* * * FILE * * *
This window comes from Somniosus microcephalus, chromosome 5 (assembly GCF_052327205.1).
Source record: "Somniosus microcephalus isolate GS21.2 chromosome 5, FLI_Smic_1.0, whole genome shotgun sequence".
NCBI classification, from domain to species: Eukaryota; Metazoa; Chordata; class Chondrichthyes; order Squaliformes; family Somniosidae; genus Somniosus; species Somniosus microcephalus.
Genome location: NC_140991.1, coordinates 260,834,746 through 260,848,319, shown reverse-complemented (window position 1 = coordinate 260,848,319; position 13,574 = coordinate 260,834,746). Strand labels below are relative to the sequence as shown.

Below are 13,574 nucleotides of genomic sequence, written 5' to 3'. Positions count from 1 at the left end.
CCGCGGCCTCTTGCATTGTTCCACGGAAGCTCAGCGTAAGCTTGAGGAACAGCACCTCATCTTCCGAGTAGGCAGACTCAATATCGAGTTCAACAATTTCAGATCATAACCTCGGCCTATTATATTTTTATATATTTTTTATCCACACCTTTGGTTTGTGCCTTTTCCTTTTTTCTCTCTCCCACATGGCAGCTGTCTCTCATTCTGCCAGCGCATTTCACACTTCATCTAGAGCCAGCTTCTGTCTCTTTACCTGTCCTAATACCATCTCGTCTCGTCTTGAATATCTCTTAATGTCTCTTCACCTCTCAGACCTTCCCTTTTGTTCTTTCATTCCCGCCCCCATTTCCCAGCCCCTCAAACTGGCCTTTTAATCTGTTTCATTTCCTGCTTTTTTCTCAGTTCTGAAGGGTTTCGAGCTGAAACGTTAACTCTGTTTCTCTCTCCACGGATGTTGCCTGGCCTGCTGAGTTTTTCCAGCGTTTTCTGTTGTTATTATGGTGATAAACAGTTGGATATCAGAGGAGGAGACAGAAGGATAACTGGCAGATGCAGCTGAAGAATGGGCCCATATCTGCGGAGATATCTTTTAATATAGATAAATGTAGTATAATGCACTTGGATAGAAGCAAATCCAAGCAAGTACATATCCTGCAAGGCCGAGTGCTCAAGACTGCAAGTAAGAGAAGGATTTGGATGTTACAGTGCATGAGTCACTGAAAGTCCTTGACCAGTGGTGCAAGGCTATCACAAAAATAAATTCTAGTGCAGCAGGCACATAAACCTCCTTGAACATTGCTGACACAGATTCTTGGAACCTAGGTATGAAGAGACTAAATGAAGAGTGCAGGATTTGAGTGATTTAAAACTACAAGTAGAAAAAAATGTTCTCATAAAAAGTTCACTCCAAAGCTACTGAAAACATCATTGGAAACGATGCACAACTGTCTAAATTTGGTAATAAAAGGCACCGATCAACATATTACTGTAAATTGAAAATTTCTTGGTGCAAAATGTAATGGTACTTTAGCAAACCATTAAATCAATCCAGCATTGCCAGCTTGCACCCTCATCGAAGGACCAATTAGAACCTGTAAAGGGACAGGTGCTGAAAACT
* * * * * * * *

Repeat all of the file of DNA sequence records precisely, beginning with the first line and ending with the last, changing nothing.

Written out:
This window comes from Somniosus microcephalus, chromosome 5 (assembly GCF_052327205.1).
Source record: "Somniosus microcephalus isolate GS21.2 chromosome 5, FLI_Smic_1.0, whole genome shotgun sequence".
NCBI classification, from domain to species: Eukaryota; Metazoa; Chordata; class Chondrichthyes; order Squaliformes; family Somniosidae; genus Somniosus; species Somniosus microcephalus.
Genome location: NC_140991.1, coordinates 260,834,746 through 260,848,319, shown reverse-complemented (window position 1 = coordinate 260,848,319; position 13,574 = coordinate 260,834,746). Strand labels below are relative to the sequence as shown.

Below are 13,574 nucleotides of genomic sequence, written 5' to 3'. Positions count from 1 at the left end.
CCGCGGCCTCTTGCATTGTTCCACGGAAGCTCAGCGTAAGCTTGAGGAACAGCACCTCATCTTCCGAGTAGGCAGACTCAATATCGAGTTCAACAATTTCAGATCATAACCTCGGCCTATTATATTTTTATATATTTTTTATCCACACCTTTGGTTTGTGCCTTTTCCTTTTTTCTCTCTCCCACATGGCAGCTGTCTCTCATTCTGCCAGCGCATTTCACACTTCATCTAGAGCCAGCTTCTGTCTCTTTACCTGTCCTAATACCATCTCGTCTCGTCTTGAATATCTCTTAATGTCTCTTCACCTCTCAGACCTTCCCTTTTGTTCTTTCATTCCCGCCCCCATTTCCCAGCCCCTCAAACTGGCCTTTTAATCTGTTTCATTTCCTGCTTTTTTCTCAGTTCTGAAGGGTTTCGAGCTGAAACGTTAACTCTGTTTCTCTCTCCACGGATGTTGCCTGGCCTGCTGAGTTTTTCCAGCGTTTTCTGTTGTTATTATGGTGATAAACAGTTGGATATCAGAGGAGGAGACAGAAGGATAACTGGCAGATGCAGCTGAAGAATGGGCCCATATCTGCGGAGATATCTTTTAATATAGATAAATGTAGTATAATGCACTTGGATAGAAGCAAATCCAAGCAAGTACATATCCTGCAAGGCCGAGTGCTCAAGACTGCAAGTAAGAGAAGGATTTGGATGTTACAGTGCATGAGTCACTGAAAGTCCTTGACCAGTGGTGCAAGGCTATCACAAAAATAAATTCTAGTGCAGCAGGCACATAAACCTCCTTGAACATTGCTGACACAGATTCTTGGAACCTAGGTATGAAGAGACTAAATGAAGAGTGCAGGATTTGAGTGATTTAAAACTACAAGTAGAAAAAAATGTTCTCATAAAAAGTTCACTCCAAAGCTACTGAAAACATCATTGGAAACGATGCACAACTGTCTAAATTTGGTAATAAAAGGCACCGATCAACATATTACTGTAAATTGAAAATTTCTTGGTGCAAAATGTAATGGTACTTTAGCAAACCATTAAATCAATCCAGCATTGCCAGCTTGCACCCTCATCGAAGGACCAATTAGAACCTGTAAAGGGACAGGTGCTGAAAACT